Children first start learning about the world by instinctively using their five senses. Sights, sounds, tastes, smells and tactile experiences all help stimulate a child’s cognitive development. Sensory play provides children with the sensory experiences that strengthen their cognitive skills. That’s why it’s important to give youngsters plenty of opportunities to use their senses as they explore and interact with their environment.
Developing each of the five senses is a step toward children learning other skills as they grow. Sensory experiences work to raise a child’s innate curiosity. Children use the sensory skills of hearing, seeing, tasting, smelling and touching to receive information for their brains to process. Stimulating the senses that send signals to the brain strengthens the neural pathways for learning. For this reason, sensory play helps a child learn to process and understand new information. The more of his senses a child uses and the better he becomes at using them, the more he can learn.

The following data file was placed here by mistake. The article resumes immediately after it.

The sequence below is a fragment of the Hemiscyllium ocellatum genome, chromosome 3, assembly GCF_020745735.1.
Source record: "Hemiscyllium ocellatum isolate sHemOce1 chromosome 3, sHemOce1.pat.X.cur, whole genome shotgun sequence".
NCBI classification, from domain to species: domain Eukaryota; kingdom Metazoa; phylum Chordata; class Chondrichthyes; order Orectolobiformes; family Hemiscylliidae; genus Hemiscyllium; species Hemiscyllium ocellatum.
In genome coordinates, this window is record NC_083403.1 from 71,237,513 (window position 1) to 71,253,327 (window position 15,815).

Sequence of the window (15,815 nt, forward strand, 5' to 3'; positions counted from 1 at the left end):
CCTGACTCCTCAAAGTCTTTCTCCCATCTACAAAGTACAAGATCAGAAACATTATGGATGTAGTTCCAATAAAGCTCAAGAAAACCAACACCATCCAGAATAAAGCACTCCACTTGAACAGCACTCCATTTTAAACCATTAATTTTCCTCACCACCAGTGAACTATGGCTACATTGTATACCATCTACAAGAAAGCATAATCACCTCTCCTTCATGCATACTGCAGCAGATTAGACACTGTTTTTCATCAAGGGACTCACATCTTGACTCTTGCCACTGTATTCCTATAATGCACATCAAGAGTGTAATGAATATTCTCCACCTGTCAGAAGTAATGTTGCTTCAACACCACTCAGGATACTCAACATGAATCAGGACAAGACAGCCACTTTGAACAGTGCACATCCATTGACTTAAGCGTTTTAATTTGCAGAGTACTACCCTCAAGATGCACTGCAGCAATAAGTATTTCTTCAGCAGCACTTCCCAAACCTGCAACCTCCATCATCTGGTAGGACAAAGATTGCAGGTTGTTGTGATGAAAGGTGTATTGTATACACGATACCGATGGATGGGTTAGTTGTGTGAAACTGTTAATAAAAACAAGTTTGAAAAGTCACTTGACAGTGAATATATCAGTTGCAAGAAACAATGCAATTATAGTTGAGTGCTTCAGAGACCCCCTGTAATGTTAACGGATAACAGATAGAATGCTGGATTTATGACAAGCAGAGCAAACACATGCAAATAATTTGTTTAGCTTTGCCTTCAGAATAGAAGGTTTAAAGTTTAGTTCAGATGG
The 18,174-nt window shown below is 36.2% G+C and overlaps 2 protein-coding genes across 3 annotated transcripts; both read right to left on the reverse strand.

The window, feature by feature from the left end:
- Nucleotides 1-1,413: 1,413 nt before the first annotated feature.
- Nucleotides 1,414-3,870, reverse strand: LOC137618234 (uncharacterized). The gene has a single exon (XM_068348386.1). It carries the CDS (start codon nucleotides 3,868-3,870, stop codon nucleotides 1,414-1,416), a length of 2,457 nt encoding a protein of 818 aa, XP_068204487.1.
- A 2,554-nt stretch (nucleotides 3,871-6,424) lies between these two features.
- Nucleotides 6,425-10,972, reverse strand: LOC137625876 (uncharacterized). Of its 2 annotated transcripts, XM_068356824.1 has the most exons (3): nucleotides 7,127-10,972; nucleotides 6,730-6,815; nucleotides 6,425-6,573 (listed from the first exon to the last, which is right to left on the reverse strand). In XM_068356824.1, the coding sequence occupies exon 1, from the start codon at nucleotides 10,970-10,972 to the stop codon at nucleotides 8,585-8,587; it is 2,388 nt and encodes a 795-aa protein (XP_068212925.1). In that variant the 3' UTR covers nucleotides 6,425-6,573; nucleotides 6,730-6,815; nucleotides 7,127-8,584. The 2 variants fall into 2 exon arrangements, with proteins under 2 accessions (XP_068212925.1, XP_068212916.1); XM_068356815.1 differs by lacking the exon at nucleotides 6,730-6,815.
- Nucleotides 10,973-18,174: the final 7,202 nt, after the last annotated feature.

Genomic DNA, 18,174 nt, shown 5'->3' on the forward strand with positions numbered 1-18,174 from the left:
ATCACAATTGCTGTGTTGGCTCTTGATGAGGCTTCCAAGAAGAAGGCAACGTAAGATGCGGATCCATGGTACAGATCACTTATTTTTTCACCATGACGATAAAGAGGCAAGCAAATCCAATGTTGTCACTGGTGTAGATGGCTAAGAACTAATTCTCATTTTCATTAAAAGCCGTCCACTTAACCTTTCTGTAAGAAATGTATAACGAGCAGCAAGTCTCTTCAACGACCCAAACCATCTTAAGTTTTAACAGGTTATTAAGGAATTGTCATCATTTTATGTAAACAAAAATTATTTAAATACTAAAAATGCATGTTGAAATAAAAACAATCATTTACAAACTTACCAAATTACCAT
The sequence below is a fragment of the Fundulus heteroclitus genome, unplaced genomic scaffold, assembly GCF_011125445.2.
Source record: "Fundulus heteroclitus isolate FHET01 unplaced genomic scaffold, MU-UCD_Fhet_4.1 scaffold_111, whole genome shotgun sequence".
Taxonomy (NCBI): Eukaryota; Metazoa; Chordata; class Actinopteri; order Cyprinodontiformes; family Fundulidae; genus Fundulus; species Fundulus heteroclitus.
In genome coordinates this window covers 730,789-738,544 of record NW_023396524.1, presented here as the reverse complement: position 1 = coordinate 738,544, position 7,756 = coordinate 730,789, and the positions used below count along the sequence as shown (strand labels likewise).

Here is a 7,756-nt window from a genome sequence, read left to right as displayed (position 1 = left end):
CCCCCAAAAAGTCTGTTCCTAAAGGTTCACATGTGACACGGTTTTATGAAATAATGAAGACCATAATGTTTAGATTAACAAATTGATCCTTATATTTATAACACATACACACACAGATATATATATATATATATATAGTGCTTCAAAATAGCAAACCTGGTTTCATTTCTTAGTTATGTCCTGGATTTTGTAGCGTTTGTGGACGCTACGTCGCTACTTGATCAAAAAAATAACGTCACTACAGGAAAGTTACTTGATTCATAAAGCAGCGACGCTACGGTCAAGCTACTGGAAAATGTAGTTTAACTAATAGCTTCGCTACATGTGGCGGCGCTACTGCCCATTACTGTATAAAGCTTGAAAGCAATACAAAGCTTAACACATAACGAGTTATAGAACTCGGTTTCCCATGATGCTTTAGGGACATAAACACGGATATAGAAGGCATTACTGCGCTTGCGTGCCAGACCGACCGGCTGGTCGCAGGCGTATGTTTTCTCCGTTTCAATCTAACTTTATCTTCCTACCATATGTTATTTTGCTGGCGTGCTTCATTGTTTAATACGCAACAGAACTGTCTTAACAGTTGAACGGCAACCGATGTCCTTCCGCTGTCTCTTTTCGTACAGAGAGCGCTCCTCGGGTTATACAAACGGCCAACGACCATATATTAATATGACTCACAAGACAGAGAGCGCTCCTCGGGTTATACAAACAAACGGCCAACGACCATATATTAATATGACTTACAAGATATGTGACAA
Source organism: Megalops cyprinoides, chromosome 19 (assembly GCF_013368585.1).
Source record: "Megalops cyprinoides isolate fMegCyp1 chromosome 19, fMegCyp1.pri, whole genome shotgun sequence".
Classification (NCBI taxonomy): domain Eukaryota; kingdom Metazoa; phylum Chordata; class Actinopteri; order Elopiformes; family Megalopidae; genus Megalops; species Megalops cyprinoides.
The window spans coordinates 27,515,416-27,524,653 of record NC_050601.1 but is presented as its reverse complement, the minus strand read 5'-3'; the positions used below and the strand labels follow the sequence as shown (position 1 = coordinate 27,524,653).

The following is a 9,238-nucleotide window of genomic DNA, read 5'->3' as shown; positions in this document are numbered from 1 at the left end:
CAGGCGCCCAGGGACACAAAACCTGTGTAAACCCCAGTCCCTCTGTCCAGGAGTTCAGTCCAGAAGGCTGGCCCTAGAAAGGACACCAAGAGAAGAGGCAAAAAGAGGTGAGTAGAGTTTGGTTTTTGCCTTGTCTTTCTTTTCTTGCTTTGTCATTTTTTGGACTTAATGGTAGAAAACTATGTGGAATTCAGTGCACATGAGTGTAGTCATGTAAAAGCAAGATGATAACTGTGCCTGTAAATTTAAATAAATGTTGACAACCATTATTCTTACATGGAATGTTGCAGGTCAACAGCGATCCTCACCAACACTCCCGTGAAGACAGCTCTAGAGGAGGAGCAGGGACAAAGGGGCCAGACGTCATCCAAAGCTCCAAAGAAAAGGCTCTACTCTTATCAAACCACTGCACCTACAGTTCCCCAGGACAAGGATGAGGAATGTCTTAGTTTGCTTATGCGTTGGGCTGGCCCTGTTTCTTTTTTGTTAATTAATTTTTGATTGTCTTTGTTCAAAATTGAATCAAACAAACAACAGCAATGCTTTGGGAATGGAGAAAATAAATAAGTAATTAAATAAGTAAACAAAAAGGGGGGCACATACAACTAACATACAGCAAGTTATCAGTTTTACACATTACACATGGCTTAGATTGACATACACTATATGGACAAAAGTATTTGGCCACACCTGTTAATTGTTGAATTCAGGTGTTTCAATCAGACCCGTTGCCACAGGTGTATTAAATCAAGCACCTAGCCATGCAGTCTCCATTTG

The sensorimotor stage, the earliest stage of Swiss psychologist Jean Piaget's stages of cognitive development, occurs during the first two years of life. This is the time when infants and toddlers use their senses to explore the world around them. Cognitive development increases as children process the information their senses take in. From the beginning, infants use the senses of sight, hearing and feeling to learn and discover. During the sensorimotor stage, a child goes from being aware only of what is in her immediate environment to developing memory.
Sensory experiences help develop the brain, which processes different kinds of information. Cells known as sensory neurons carry information from the sensory organs to the brain. Learning occurs as the brain sorts out this information and builds new connections. Although many of the neurons in the brain aren’t connected when a baby is born, the messages that neurons relay to each other create connections as learning takes place.
Cognitive development generally refers to thinking skills that include memory, intelligence, reasoning and problem-solving. A child uses his cognitive abilities to process the information he collects from his senses. Because most cognitive skills are learned, they can be improved. The Ask Dr. Sears website suggests giving your baby toys that stimulate several senses at once to increase brain development. A toy can be simple and inexpensive, and still do the job, as long as it stimulates your child's cognitive growth.
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